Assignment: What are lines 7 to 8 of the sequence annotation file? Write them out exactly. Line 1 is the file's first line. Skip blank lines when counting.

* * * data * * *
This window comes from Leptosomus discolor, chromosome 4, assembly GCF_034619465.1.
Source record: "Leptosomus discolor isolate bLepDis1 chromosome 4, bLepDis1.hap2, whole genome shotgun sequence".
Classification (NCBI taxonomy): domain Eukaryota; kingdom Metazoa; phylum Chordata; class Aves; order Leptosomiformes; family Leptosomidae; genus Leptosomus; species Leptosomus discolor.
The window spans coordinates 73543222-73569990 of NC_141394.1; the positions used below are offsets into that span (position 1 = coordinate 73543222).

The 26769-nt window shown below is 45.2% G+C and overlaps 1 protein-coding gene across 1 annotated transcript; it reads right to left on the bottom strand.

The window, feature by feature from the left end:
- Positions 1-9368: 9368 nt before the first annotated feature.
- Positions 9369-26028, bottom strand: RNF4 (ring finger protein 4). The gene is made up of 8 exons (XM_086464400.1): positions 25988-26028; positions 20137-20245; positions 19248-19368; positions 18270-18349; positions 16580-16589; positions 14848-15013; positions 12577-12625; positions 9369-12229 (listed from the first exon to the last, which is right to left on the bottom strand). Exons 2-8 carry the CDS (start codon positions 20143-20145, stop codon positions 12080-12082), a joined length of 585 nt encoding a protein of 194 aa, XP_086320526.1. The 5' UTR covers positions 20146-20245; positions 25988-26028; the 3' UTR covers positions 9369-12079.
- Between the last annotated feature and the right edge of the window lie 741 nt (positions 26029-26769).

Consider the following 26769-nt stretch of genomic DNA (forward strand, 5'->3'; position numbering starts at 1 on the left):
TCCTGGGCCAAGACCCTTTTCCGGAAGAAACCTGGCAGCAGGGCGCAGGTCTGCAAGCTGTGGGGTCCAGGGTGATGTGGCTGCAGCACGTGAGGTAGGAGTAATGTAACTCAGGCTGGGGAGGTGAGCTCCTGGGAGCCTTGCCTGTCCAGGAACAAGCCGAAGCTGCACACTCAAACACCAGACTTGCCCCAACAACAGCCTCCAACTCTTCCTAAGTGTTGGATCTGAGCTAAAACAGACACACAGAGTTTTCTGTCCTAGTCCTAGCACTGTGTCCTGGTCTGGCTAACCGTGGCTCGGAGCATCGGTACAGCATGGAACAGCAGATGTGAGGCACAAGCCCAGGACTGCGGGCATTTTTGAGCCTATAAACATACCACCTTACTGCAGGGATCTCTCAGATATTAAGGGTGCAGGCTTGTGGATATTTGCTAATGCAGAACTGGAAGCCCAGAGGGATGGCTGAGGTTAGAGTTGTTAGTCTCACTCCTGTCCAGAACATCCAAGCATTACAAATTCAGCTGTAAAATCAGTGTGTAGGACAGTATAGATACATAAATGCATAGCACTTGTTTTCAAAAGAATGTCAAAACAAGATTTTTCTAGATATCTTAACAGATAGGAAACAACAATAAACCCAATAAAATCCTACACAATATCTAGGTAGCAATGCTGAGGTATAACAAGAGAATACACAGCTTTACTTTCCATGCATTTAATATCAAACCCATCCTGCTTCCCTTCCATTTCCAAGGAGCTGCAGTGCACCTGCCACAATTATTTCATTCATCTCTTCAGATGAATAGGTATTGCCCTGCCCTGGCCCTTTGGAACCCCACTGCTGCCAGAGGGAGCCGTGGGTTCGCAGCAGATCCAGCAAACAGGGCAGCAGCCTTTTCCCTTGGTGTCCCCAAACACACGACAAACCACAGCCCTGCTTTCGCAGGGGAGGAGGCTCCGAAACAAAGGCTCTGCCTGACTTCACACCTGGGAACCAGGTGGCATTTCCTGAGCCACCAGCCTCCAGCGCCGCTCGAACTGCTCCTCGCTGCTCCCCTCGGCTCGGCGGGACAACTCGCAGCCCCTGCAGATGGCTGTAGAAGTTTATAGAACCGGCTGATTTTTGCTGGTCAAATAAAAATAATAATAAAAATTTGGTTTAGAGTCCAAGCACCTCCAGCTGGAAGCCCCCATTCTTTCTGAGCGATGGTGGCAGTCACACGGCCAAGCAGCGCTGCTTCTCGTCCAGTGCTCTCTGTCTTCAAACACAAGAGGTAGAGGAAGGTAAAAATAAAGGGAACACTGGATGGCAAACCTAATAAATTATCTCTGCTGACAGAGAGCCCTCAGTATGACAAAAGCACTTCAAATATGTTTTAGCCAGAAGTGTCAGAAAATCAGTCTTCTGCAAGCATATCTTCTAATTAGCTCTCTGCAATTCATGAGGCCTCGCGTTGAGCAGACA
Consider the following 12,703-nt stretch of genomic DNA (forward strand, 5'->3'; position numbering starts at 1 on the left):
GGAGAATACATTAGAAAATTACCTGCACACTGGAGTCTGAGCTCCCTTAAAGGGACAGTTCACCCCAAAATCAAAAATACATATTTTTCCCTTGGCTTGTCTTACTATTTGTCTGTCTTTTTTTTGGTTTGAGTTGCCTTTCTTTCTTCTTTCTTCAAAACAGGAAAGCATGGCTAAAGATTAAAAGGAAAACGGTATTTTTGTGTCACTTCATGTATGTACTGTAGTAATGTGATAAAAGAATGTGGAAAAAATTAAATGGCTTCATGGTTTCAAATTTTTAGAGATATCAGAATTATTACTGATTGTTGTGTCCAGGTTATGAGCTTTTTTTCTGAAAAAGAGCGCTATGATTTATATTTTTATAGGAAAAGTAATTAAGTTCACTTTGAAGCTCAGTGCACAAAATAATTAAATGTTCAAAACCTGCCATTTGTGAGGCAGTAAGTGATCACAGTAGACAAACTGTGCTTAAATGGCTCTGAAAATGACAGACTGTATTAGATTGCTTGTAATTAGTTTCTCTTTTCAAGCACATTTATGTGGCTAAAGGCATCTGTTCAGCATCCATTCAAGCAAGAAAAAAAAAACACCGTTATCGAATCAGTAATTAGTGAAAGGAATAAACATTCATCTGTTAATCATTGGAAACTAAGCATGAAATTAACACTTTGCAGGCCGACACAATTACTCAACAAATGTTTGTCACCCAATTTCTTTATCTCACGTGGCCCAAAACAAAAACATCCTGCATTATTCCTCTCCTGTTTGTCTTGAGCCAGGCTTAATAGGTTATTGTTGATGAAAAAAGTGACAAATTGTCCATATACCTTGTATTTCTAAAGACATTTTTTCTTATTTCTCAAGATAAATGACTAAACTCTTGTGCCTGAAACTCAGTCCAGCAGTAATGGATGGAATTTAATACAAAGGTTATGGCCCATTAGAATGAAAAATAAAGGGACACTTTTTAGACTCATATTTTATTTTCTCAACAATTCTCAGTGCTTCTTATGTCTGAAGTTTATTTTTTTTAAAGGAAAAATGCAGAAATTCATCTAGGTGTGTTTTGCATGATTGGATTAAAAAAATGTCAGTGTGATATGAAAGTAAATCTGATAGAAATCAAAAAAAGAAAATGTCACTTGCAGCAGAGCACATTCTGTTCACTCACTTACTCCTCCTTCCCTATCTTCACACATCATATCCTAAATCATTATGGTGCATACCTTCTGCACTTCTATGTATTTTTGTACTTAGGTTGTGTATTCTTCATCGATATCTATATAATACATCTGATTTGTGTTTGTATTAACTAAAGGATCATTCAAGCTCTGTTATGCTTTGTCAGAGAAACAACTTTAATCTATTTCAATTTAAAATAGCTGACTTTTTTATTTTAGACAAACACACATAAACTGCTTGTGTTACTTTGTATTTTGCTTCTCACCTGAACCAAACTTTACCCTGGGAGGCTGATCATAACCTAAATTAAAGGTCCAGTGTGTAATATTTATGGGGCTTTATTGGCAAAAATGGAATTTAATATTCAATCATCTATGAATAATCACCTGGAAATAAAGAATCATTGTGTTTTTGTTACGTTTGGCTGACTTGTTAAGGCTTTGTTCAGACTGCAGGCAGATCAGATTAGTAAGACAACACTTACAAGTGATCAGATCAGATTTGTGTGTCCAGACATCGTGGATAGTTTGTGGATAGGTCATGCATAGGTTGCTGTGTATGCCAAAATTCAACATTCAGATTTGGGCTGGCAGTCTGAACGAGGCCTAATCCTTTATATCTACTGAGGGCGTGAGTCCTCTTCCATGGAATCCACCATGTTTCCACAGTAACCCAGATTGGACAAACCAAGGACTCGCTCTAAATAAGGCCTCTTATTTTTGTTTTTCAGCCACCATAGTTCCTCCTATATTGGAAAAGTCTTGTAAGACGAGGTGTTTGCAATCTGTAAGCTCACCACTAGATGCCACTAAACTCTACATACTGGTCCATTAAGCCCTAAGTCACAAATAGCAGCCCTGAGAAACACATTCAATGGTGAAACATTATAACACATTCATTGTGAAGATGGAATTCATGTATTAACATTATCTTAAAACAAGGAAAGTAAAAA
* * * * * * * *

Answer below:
- Positions 1-9368: 9368 nt before the first annotated feature.
- Positions 9369-26028, bottom strand: RNF4 (ring finger protein 4). The gene is made up of 8 exons (XM_086464400.1): positions 25988-26028; positions 20137-20245; positions 19248-19368; positions 18270-18349; positions 16580-16589; positions 14848-15013; positions 12577-12625; positions 9369-12229 (listed from the first exon to the last, which is right to left on the bottom strand). Exons 2-8 carry the CDS (start codon positions 20143-20145, stop codon positions 12080-12082), a joined length of 585 nt encoding a protein of 194 aa, XP_086320526.1. The 5' UTR covers positions 20146-20245; positions 25988-26028; the 3' UTR covers positions 9369-12079.